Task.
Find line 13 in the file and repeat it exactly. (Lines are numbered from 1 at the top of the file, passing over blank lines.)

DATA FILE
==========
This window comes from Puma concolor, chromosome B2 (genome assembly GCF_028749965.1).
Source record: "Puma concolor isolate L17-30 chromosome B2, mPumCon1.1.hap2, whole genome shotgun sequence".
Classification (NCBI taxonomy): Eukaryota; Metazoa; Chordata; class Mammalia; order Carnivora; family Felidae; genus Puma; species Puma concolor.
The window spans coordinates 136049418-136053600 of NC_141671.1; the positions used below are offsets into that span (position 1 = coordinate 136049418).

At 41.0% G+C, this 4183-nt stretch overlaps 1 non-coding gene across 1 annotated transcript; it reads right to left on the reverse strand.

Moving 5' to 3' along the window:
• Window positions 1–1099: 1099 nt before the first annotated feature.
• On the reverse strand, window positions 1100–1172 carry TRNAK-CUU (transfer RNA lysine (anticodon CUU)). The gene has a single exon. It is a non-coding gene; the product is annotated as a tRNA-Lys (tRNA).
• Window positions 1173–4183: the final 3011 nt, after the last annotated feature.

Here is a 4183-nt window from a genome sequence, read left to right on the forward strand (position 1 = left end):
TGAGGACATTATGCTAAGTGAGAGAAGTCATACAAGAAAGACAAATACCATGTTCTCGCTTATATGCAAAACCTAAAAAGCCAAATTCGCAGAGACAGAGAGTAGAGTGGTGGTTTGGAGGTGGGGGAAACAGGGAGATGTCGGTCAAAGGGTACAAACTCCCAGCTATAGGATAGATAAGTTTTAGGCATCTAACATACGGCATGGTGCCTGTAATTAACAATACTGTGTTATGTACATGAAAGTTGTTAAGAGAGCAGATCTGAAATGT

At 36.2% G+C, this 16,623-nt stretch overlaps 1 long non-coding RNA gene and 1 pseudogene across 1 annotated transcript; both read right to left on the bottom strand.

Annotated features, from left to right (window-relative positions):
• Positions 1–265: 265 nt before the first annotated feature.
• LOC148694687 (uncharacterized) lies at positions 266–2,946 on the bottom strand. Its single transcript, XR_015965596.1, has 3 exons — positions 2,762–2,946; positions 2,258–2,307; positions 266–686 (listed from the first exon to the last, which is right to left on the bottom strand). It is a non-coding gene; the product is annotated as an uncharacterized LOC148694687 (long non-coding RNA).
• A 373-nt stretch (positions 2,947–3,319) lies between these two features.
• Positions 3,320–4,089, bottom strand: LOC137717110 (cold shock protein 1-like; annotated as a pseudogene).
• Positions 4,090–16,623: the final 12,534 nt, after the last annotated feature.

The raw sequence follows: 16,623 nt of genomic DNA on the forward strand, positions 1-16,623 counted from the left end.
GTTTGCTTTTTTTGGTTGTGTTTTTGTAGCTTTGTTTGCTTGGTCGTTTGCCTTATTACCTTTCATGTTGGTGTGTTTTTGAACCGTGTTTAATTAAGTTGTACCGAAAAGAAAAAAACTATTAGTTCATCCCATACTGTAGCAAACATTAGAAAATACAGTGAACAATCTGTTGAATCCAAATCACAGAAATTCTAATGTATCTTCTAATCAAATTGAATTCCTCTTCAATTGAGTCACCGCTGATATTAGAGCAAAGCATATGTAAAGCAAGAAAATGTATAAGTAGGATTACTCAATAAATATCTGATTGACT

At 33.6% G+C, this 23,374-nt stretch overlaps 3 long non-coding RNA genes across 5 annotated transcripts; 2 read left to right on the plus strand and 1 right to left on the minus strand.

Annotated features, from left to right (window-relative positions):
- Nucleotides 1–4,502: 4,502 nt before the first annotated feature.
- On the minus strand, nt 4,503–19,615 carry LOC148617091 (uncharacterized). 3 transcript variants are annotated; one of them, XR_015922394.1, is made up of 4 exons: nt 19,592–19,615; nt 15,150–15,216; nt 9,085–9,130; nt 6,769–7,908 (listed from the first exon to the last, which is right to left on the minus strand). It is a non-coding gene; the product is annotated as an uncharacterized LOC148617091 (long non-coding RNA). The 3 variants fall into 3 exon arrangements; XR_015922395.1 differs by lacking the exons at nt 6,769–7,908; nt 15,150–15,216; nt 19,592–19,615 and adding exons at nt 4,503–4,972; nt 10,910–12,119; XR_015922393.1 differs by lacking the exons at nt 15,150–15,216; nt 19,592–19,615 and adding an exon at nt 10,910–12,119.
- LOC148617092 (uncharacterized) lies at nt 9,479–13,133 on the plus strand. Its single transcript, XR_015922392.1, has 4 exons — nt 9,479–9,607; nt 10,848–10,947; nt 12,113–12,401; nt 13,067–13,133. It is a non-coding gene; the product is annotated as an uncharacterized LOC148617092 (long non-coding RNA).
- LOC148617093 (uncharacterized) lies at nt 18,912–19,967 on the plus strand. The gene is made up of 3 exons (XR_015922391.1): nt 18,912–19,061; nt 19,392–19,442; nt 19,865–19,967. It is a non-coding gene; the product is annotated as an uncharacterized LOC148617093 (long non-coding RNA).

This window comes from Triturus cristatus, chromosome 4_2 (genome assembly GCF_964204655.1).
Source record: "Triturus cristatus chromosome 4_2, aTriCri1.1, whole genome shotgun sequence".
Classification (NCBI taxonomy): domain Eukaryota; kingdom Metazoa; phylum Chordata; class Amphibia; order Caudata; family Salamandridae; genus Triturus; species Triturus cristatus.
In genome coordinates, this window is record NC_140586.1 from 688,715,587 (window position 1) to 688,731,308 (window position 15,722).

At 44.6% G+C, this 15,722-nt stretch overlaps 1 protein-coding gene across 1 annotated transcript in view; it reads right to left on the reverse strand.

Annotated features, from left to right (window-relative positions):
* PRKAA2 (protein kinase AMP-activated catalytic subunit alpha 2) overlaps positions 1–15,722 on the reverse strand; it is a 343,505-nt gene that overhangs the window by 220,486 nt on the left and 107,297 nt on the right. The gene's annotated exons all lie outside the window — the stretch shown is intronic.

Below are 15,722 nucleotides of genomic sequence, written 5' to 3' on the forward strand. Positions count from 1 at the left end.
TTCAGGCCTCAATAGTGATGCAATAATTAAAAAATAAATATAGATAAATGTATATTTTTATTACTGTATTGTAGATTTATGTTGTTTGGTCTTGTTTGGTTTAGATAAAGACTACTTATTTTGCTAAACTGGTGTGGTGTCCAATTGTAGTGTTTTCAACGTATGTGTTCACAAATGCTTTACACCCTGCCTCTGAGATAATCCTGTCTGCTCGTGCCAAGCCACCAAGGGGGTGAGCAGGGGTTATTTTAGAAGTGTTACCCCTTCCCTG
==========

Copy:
Annotated features, from left to right (window-relative positions):